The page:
Despite these varied approaches, there is some nationwide uniformity on this issue. With few exceptions, the owners of private parks anywhere in the country may decide whether to allow guns. In the vast majority of states, firearms are prohibited on school property, even if this property contains a park or playground. Also, since 2010 it has been legal to bring guns into almost every national park. While those doing so must still comply with applicable state and local firearms laws, gun laws in Arizona, Wyoming, Montana, and South Dakota, home of many famous national parks, are generally permissive and place few restrictions on a visitor’s ability to bring guns into their national parks. It is illegal, however, to bring a gun into a federal building in these parks, or anywhere else in the country. There are also prohibitions on discharging firearms in many parts of national parks.

In the wake of recent Supreme Court decisions, gun laws have changed significantly in many parts of the country. Many local leaders face a confusing patchwork of federal, state, and local gun laws that make it difficult to understand when and where they can prohibit guns. When faced with this confusion, before throwing up one’s hands and yelling “What the Heller,” an experienced attorney can  be contacted to explain the details of gun regulation in parks in a specific state.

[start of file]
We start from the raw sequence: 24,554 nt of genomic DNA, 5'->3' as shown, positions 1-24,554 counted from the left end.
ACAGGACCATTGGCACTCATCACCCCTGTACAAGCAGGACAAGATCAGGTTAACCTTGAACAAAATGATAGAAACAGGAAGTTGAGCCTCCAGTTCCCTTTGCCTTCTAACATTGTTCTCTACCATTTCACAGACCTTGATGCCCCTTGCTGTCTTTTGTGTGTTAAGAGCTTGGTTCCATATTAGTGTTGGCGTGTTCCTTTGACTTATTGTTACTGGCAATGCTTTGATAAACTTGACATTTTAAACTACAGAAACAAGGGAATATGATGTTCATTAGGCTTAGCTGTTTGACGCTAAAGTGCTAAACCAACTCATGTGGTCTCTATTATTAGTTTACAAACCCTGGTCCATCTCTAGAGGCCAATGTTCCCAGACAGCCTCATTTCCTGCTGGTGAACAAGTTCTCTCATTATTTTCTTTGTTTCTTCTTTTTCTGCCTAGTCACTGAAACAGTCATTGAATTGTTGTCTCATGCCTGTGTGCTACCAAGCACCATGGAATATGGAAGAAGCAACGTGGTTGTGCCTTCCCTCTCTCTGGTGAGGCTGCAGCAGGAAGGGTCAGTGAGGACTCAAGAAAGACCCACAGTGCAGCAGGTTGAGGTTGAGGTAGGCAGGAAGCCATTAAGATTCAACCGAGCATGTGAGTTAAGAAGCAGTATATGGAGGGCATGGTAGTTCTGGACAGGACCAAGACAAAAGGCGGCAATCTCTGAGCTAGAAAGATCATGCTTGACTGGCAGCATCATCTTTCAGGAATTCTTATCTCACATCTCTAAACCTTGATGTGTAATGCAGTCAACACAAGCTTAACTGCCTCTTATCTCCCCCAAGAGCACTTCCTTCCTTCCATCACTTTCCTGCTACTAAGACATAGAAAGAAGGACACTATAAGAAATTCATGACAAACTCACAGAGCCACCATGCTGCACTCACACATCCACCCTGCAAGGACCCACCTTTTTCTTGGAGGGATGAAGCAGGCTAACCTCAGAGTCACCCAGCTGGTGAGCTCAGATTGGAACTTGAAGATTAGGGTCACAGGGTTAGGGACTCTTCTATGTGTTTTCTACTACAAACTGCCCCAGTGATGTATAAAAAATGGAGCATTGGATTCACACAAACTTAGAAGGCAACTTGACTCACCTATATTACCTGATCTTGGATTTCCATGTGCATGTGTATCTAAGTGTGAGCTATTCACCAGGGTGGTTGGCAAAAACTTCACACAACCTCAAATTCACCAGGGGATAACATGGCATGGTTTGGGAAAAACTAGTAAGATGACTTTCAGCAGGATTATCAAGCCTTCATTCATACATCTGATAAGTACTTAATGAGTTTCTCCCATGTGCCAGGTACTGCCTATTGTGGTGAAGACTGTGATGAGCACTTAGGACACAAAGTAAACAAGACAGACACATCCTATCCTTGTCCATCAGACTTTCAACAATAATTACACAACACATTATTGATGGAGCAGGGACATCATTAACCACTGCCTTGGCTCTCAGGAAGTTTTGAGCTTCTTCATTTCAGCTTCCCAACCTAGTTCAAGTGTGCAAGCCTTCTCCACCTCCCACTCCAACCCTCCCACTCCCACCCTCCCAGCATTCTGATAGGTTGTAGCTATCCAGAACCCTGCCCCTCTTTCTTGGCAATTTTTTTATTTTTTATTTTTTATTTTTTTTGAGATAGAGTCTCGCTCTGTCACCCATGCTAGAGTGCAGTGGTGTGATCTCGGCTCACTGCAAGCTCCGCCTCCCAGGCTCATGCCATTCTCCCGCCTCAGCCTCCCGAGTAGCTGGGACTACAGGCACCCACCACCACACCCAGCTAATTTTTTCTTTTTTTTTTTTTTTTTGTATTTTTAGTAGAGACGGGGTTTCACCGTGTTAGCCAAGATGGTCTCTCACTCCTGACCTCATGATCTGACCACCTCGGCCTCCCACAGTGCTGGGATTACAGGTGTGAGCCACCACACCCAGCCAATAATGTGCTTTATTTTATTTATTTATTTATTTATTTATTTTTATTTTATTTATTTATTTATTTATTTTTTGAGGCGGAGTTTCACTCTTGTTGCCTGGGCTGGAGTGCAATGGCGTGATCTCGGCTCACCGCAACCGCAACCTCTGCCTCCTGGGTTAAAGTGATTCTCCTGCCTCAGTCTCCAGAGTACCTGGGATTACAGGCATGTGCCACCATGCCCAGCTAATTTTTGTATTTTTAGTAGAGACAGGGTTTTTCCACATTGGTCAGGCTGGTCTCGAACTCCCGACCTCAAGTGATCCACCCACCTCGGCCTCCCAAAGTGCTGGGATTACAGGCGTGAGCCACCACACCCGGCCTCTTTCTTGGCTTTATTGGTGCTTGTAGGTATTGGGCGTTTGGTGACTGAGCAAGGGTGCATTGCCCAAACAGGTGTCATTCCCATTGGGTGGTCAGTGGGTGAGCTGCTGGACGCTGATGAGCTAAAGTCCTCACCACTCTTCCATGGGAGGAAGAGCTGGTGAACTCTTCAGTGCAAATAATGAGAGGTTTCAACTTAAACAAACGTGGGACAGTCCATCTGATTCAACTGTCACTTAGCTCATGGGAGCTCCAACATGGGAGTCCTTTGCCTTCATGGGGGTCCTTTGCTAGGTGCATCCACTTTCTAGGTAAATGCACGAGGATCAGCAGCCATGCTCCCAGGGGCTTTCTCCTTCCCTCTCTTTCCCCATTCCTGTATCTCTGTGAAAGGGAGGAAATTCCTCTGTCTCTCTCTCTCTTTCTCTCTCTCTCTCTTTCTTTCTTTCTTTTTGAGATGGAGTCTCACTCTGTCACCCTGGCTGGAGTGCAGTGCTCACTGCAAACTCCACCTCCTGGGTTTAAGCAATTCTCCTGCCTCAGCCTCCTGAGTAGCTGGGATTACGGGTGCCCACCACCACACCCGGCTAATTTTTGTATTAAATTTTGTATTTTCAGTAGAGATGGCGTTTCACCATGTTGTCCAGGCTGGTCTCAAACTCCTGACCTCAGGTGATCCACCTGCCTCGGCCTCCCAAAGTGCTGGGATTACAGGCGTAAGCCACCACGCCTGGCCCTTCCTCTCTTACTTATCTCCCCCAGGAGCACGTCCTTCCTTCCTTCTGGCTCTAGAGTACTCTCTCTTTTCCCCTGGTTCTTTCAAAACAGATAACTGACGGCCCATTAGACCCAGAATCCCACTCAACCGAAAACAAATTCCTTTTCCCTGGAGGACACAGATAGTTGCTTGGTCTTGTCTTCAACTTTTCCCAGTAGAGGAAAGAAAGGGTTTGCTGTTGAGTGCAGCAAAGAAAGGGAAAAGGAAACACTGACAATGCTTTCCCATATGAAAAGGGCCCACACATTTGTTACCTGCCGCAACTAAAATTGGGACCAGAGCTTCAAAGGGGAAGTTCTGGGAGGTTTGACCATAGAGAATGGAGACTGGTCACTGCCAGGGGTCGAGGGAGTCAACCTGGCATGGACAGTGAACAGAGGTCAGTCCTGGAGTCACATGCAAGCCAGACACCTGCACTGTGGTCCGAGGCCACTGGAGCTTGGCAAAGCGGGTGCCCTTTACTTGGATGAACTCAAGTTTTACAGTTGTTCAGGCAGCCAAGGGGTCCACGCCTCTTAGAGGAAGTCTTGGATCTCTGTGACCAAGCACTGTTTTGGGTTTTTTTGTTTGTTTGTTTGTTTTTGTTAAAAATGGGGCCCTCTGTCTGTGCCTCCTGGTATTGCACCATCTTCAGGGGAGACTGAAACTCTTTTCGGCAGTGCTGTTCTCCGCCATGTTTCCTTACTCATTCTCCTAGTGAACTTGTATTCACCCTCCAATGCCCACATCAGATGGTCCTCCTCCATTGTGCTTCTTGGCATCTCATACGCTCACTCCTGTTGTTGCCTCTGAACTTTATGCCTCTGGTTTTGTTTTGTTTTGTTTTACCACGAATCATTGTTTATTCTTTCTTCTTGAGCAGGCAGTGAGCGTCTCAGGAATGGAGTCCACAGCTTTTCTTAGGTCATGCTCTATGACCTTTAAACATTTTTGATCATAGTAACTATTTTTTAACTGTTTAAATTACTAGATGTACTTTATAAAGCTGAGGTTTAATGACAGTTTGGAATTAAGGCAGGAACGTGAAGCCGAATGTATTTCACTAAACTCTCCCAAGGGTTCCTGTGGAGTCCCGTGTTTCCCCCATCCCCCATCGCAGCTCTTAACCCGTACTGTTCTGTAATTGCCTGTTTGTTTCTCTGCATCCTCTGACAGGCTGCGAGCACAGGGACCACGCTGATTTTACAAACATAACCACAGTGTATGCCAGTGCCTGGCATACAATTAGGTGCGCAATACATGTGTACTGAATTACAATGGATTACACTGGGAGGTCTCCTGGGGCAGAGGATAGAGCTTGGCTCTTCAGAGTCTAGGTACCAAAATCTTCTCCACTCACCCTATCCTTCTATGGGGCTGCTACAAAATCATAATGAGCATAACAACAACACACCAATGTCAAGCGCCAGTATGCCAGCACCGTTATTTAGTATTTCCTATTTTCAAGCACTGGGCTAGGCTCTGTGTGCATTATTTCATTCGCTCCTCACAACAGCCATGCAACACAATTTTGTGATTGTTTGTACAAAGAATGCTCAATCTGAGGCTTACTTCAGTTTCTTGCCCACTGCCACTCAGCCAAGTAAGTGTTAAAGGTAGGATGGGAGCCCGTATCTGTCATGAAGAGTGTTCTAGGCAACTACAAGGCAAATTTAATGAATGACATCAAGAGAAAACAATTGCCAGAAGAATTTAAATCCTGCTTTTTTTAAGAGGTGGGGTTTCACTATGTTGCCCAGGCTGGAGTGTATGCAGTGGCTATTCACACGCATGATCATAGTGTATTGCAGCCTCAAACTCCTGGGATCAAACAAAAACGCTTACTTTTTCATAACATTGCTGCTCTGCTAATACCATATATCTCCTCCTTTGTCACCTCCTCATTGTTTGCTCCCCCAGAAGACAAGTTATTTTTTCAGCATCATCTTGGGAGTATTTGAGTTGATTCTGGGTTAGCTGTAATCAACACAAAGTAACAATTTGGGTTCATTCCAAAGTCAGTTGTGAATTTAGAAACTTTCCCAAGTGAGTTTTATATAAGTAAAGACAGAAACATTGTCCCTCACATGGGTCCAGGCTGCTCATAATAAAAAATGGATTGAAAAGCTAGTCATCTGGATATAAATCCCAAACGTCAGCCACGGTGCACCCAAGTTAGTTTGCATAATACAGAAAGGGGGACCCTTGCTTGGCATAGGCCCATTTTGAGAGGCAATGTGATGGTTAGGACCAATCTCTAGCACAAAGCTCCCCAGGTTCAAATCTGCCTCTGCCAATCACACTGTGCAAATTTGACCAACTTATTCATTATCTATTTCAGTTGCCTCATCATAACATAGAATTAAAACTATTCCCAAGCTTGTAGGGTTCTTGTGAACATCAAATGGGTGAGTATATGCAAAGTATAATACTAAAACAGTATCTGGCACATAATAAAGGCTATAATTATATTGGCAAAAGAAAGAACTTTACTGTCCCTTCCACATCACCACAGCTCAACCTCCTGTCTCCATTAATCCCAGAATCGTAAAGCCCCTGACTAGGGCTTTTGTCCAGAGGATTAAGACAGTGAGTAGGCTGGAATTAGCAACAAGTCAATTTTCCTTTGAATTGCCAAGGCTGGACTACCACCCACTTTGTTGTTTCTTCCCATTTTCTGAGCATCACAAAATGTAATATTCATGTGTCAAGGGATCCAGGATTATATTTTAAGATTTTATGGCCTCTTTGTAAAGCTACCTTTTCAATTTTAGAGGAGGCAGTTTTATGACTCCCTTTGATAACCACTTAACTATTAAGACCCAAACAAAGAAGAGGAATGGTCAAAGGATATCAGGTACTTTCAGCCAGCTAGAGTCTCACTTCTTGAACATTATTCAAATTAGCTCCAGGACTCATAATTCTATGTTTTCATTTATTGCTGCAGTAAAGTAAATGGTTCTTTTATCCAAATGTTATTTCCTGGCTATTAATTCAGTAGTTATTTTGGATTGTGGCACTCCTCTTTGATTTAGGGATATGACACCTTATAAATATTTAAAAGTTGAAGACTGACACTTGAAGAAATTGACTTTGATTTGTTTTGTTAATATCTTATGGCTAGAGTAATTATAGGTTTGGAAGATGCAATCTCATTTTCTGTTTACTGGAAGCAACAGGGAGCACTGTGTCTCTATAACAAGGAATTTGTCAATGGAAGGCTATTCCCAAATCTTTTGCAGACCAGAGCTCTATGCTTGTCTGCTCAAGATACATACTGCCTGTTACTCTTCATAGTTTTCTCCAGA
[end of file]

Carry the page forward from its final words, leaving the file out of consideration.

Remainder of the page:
Matt DiCianni advises park districts, municipalities, and other local government entities about environmental law, land use and zoning, and liability minimization. DiCianni is a graduate of Notre Dame Law School, and is an associate at Ancel Glink Diamond Bush DiCianni & Krafthefer. For any questions related to this article, or any other matter involving local government or environmental law, do not hesitate to email him at